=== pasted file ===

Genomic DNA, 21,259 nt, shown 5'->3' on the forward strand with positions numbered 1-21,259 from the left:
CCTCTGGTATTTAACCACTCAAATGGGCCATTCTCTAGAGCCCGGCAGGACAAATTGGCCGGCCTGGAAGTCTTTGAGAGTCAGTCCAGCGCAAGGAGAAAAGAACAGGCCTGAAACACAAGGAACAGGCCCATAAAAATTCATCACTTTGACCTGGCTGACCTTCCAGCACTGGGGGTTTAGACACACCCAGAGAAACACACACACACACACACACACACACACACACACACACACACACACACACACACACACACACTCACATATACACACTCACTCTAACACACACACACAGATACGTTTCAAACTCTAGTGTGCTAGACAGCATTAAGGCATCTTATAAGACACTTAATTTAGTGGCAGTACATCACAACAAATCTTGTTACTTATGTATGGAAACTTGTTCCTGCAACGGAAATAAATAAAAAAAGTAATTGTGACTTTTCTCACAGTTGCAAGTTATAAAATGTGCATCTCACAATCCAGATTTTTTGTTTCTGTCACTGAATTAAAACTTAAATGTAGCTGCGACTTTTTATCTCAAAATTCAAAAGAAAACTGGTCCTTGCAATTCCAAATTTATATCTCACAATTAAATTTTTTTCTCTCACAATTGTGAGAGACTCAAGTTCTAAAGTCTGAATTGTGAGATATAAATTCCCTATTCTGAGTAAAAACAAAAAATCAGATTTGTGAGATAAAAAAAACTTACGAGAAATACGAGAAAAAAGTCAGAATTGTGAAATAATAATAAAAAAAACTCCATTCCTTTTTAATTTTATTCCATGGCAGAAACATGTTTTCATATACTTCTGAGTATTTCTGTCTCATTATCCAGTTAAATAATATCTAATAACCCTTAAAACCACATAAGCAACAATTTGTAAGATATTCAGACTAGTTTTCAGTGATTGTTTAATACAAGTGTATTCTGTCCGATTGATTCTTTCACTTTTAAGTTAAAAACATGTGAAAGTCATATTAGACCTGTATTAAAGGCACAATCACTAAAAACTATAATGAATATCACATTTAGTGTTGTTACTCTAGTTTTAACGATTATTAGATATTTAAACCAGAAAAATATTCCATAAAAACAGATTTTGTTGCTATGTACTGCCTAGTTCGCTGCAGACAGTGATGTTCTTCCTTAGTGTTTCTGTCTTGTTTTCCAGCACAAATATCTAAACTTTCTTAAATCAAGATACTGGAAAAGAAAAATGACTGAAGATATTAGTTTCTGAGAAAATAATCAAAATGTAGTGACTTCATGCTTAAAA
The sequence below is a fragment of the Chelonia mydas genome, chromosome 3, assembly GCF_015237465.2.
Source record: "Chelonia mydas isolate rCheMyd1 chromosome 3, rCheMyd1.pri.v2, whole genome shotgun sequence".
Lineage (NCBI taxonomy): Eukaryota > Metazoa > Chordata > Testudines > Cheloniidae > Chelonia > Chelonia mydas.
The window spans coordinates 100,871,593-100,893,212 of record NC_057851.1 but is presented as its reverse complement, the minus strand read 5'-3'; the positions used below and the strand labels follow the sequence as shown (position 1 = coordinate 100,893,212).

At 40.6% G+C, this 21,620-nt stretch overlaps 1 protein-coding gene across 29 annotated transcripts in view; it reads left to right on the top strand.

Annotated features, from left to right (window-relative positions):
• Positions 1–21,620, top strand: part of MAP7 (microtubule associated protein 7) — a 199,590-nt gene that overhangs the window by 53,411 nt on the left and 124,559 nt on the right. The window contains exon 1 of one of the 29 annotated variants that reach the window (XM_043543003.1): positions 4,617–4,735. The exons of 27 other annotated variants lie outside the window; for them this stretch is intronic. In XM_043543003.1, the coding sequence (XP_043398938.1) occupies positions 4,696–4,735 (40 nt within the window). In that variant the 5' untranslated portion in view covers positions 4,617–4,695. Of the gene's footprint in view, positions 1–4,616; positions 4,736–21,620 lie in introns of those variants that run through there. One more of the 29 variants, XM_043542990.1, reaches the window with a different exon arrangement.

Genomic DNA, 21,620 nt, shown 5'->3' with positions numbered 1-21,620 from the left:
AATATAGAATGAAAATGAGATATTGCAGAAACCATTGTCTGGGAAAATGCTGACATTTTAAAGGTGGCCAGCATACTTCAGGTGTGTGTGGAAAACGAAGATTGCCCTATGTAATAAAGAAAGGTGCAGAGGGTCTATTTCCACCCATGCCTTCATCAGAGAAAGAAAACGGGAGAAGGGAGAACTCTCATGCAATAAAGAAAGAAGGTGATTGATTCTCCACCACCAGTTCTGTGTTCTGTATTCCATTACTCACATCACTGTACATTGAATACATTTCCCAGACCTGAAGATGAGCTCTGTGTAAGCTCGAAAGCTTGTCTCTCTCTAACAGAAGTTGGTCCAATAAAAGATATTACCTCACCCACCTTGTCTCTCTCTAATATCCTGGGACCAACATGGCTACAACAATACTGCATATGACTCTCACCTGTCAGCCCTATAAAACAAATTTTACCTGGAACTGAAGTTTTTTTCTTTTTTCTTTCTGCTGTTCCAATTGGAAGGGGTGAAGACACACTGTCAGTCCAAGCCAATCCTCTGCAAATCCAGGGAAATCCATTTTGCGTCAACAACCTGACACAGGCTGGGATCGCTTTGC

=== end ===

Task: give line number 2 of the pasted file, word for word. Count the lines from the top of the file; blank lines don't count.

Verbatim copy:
CCTCTGGTATTTAACCACTCAAATGGGCCATTCTCTAGAGCCCGGCAGGACAAATTGGCCGGCCTGGAAGTCTTTGAGAGTCAGTCCAGCGCAAGGAGAAAAGAACAGGCCTGAAACACAAGGAACAGGCCCATAAAAATTCATCACTTTGACCTGGCTGACCTTCCAGCACTGGGGGTTTAGACACACCCAGAGAAACACACACACACACACACACACACACACACACACACACACACACACACACACACACACACACTCACATATACACACTCACTCTAACACACACACACAGATACGTTTCAAACTCTAGTGTGCTAGACAGCATTAAGGCATCTTATAAGACACTTAATTTAGTGGCAGTACATCACAACAAATCTTGTTACTTATGTATGGAAACTTGTTCCTGCAACGGAAATAAATAAAAAAAGTAATTGTGACTTTTCTCACAGTTGCAAGTTATAAAATGTGCATCTCACAATCCAGATTTTTTGTTTCTGTCACTGAATTAAAACTTAAATGTAGCTGCGACTTTTTATCTCAAAATTCAAAAGAAAACTGGTCCTTGCAATTCCAAATTTATATCTCACAATTAAATTTTTTTCTCTCACAATTGTGAGAGACTCAAGTTCTAAAGTCTGAATTGTGAGATATAAATTCCCTATTCTGAGTAAAAACAAAAAATCAGATTTGTGAGATAAAAAAAACTTACGAGAAATACGAGAAAAAAGTCAGAATTGTGAAATAATAATAAAAAAAACTCCATTCCTTTTTAATTTTATTCCATGGCAGAAACATGTTTTCATATACTTCTGAGTATTTCTGTCTCATTATCCAGTTAAATAATATCTAATAACCCTTAAAACCACATAAGCAACAATTTGTAAGATATTCAGACTAGTTTTCAGTGATTGTTTAATACAAGTGTATTCTGTCCGATTGATTCTTTCACTTTTAAGTTAAAAACATGTGAAAGTCATATTAGACCTGTATTAAAGGCACAATCACTAAAAACTATAATGAATATCACATTTAGTGTTGTTACTCTAGTTTTAACGATTATTAGATATTTAAACCAGAAAAATATTCCATAAAAACAGATTTTGTTGCTATGTACTGCCTAGTTCGCTGCAGACAGTGATGTTCTTCCTTAGTGTTTCTGTCTTGTTTTCCAGCACAAATATCTAAACTTTCTTAAATCAAGATACTGGAAAAGAAAAATGACTGAAGATATTAGTTTCTGAGAAAATAATCAAAATGTAGTGACTTCATGCTTAAAA